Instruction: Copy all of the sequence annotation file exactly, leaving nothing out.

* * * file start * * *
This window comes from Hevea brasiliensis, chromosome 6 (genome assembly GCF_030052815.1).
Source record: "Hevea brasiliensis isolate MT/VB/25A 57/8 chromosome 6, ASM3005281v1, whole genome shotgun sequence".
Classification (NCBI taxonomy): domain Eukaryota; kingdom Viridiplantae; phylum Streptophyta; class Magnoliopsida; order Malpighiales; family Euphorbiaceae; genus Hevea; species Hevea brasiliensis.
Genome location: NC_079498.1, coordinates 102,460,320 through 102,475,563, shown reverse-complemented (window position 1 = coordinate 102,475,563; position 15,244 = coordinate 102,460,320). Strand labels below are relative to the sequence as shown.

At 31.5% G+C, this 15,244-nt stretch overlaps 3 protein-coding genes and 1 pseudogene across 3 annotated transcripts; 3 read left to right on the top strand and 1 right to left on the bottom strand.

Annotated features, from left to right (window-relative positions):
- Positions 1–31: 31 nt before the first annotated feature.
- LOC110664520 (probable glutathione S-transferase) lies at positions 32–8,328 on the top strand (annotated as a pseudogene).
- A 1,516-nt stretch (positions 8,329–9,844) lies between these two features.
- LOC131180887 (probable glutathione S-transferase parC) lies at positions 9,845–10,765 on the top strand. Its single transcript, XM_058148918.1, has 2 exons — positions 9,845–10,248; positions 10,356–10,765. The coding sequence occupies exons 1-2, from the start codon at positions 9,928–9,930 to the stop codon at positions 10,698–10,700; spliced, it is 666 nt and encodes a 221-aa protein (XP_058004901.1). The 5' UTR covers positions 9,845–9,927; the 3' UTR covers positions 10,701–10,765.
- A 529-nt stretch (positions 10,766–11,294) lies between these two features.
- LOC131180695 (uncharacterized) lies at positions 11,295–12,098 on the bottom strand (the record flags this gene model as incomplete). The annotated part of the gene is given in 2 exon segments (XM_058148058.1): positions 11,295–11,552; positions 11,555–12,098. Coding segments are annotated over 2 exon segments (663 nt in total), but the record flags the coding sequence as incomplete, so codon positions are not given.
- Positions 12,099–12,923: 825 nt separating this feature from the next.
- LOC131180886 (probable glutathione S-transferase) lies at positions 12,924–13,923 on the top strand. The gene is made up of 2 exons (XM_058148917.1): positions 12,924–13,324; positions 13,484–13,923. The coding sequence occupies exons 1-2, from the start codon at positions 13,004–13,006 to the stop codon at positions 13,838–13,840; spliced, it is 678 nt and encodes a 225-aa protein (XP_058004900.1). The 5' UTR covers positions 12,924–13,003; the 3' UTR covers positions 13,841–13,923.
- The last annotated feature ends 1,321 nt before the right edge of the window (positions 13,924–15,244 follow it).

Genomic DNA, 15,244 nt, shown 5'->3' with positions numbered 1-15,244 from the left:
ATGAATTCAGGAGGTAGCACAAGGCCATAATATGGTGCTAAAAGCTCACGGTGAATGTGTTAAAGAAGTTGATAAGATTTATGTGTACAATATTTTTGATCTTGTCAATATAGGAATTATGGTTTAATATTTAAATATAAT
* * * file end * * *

This window comes from Hevea brasiliensis, chromosome 6 (genome assembly GCF_030052815.1).
Source record: "Hevea brasiliensis isolate MT/VB/25A 57/8 chromosome 6, ASM3005281v1, whole genome shotgun sequence".
Classification (NCBI taxonomy): domain Eukaryota; kingdom Viridiplantae; phylum Streptophyta; class Magnoliopsida; order Malpighiales; family Euphorbiaceae; genus Hevea; species Hevea brasiliensis.
Genome location: NC_079498.1, coordinates 102,460,320 through 102,475,563, shown reverse-complemented (window position 1 = coordinate 102,475,563; position 15,244 = coordinate 102,460,320). Strand labels below are relative to the sequence as shown.

At 31.5% G+C, this 15,244-nt stretch overlaps 3 protein-coding genes and 1 pseudogene across 3 annotated transcripts; 3 read left to right on the top strand and 1 right to left on the bottom strand.

Annotated features, from left to right (window-relative positions):
- Positions 1–31: 31 nt before the first annotated feature.
- LOC110664520 (probable glutathione S-transferase) lies at positions 32–8,328 on the top strand (annotated as a pseudogene).
- A 1,516-nt stretch (positions 8,329–9,844) lies between these two features.
- LOC131180887 (probable glutathione S-transferase parC) lies at positions 9,845–10,765 on the top strand. Its single transcript, XM_058148918.1, has 2 exons — positions 9,845–10,248; positions 10,356–10,765. The coding sequence occupies exons 1-2, from the start codon at positions 9,928–9,930 to the stop codon at positions 10,698–10,700; spliced, it is 666 nt and encodes a 221-aa protein (XP_058004901.1). The 5' UTR covers positions 9,845–9,927; the 3' UTR covers positions 10,701–10,765.
- A 529-nt stretch (positions 10,766–11,294) lies between these two features.
- LOC131180695 (uncharacterized) lies at positions 11,295–12,098 on the bottom strand (the record flags this gene model as incomplete). The annotated part of the gene is given in 2 exon segments (XM_058148058.1): positions 11,295–11,552; positions 11,555–12,098. Coding segments are annotated over 2 exon segments (663 nt in total), but the record flags the coding sequence as incomplete, so codon positions are not given.
- Positions 12,099–12,923: 825 nt separating this feature from the next.
- LOC131180886 (probable glutathione S-transferase) lies at positions 12,924–13,923 on the top strand. The gene is made up of 2 exons (XM_058148917.1): positions 12,924–13,324; positions 13,484–13,923. The coding sequence occupies exons 1-2, from the start codon at positions 13,004–13,006 to the stop codon at positions 13,838–13,840; spliced, it is 678 nt and encodes a 225-aa protein (XP_058004900.1). The 5' UTR covers positions 12,924–13,003; the 3' UTR covers positions 13,841–13,923.
- The last annotated feature ends 1,321 nt before the right edge of the window (positions 13,924–15,244 follow it).

Genomic DNA, 15,244 nt, shown 5'->3' with positions numbered 1-15,244 from the left:
ATGAATTCAGGAGGTAGCACAAGGCCATAATATGGTGCTAAAAGCTCACGGTGAATGTGTTAAAGAAGTTGATAAGATTTATGTGTACAATATTTTTGATCTTGTCAATATAGGAATTATGGTTTAATATTTAAATATAAT